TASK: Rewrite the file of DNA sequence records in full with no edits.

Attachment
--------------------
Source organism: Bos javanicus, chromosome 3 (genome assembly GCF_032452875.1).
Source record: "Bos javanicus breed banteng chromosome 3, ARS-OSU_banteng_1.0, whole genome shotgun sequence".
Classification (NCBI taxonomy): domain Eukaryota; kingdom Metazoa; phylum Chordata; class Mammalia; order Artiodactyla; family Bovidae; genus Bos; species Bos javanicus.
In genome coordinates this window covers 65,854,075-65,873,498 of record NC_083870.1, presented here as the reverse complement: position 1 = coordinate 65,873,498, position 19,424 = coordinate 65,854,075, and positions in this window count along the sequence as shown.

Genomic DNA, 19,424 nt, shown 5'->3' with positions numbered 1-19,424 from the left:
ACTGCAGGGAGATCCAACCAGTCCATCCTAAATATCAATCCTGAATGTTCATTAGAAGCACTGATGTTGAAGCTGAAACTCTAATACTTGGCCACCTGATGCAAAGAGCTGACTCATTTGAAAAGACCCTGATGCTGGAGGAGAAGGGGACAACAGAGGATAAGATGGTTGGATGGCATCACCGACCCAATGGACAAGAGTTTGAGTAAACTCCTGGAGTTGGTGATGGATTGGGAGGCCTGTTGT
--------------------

Source organism: Bos javanicus, chromosome 3 (genome assembly GCF_032452875.1).
Source record: "Bos javanicus breed banteng chromosome 3, ARS-OSU_banteng_1.0, whole genome shotgun sequence".
Classification (NCBI taxonomy): domain Eukaryota; kingdom Metazoa; phylum Chordata; class Mammalia; order Artiodactyla; family Bovidae; genus Bos; species Bos javanicus.
In genome coordinates this window covers 65,854,075-65,873,498 of record NC_083870.1, presented here as the reverse complement: position 1 = coordinate 65,873,498, position 19,424 = coordinate 65,854,075, and positions in this window count along the sequence as shown.

Genomic DNA, 19,424 nt, shown 5'->3' with positions numbered 1-19,424 from the left:
ACTGCAGGGAGATCCAACCAGTCCATCCTAAATATCAATCCTGAATGTTCATTAGAAGCACTGATGTTGAAGCTGAAACTCTAATACTTGGCCACCTGATGCAAAGAGCTGACTCATTTGAAAAGACCCTGATGCTGGAGGAGAAGGGGACAACAGAGGATAAGATGGTTGGATGGCATCACCGACCCAATGGACAAGAGTTTGAGTAAACTCCTGGAGTTGGTGATGGATTGGGAGGCCTGTTGT